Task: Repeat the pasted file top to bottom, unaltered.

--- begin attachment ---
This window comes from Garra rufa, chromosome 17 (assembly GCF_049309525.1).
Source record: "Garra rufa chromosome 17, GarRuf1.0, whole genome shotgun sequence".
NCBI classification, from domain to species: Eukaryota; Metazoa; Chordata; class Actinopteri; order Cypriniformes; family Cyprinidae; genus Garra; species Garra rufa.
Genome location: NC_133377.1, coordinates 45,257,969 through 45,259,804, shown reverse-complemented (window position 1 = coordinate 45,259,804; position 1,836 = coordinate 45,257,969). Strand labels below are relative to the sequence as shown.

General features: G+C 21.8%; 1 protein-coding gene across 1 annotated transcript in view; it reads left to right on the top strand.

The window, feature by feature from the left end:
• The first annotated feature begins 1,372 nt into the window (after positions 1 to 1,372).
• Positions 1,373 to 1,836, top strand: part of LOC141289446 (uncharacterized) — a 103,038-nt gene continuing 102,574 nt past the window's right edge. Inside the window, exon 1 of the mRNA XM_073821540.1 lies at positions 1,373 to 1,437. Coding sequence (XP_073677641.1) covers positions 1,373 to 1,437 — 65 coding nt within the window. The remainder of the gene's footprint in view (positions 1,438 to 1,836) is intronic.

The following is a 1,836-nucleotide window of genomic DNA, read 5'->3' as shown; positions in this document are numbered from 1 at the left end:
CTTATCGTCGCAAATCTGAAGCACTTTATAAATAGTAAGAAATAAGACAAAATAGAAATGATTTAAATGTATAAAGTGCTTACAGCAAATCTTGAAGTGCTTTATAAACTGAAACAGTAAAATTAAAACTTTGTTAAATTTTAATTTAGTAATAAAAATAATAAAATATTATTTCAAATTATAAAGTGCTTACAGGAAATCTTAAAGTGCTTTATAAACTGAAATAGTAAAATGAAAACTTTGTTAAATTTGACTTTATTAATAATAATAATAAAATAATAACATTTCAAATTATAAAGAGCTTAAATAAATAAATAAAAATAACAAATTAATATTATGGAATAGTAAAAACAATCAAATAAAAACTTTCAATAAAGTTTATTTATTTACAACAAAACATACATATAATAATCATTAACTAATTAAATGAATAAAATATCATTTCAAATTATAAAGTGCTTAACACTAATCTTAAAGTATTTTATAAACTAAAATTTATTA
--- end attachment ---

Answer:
This window comes from Garra rufa, chromosome 17 (assembly GCF_049309525.1).
Source record: "Garra rufa chromosome 17, GarRuf1.0, whole genome shotgun sequence".
NCBI classification, from domain to species: Eukaryota; Metazoa; Chordata; class Actinopteri; order Cypriniformes; family Cyprinidae; genus Garra; species Garra rufa.
Genome location: NC_133377.1, coordinates 45,257,969 through 45,259,804, shown reverse-complemented (window position 1 = coordinate 45,259,804; position 1,836 = coordinate 45,257,969). Strand labels below are relative to the sequence as shown.

General features: G+C 21.8%; 1 protein-coding gene across 1 annotated transcript in view; it reads left to right on the top strand.

The window, feature by feature from the left end:
• The first annotated feature begins 1,372 nt into the window (after positions 1 to 1,372).
• Positions 1,373 to 1,836, top strand: part of LOC141289446 (uncharacterized) — a 103,038-nt gene continuing 102,574 nt past the window's right edge. Inside the window, exon 1 of the mRNA XM_073821540.1 lies at positions 1,373 to 1,437. Coding sequence (XP_073677641.1) covers positions 1,373 to 1,437 — 65 coding nt within the window. The remainder of the gene's footprint in view (positions 1,438 to 1,836) is intronic.

The following is a 1,836-nucleotide window of genomic DNA, read 5'->3' as shown; positions in this document are numbered from 1 at the left end:
CTTATCGTCGCAAATCTGAAGCACTTTATAAATAGTAAGAAATAAGACAAAATAGAAATGATTTAAATGTATAAAGTGCTTACAGCAAATCTTGAAGTGCTTTATAAACTGAAACAGTAAAATTAAAACTTTGTTAAATTTTAATTTAGTAATAAAAATAATAAAATATTATTTCAAATTATAAAGTGCTTACAGGAAATCTTAAAGTGCTTTATAAACTGAAATAGTAAAATGAAAACTTTGTTAAATTTGACTTTATTAATAATAATAATAAAATAATAACATTTCAAATTATAAAGAGCTTAAATAAATAAATAAAAATAACAAATTAATATTATGGAATAGTAAAAACAATCAAATAAAAACTTTCAATAAAGTTTATTTATTTACAACAAAACATACATATAATAATCATTAACTAATTAAATGAATAAAATATCATTTCAAATTATAAAGTGCTTAACACTAATCTTAAAGTATTTTATAAACTAAAATTTATTA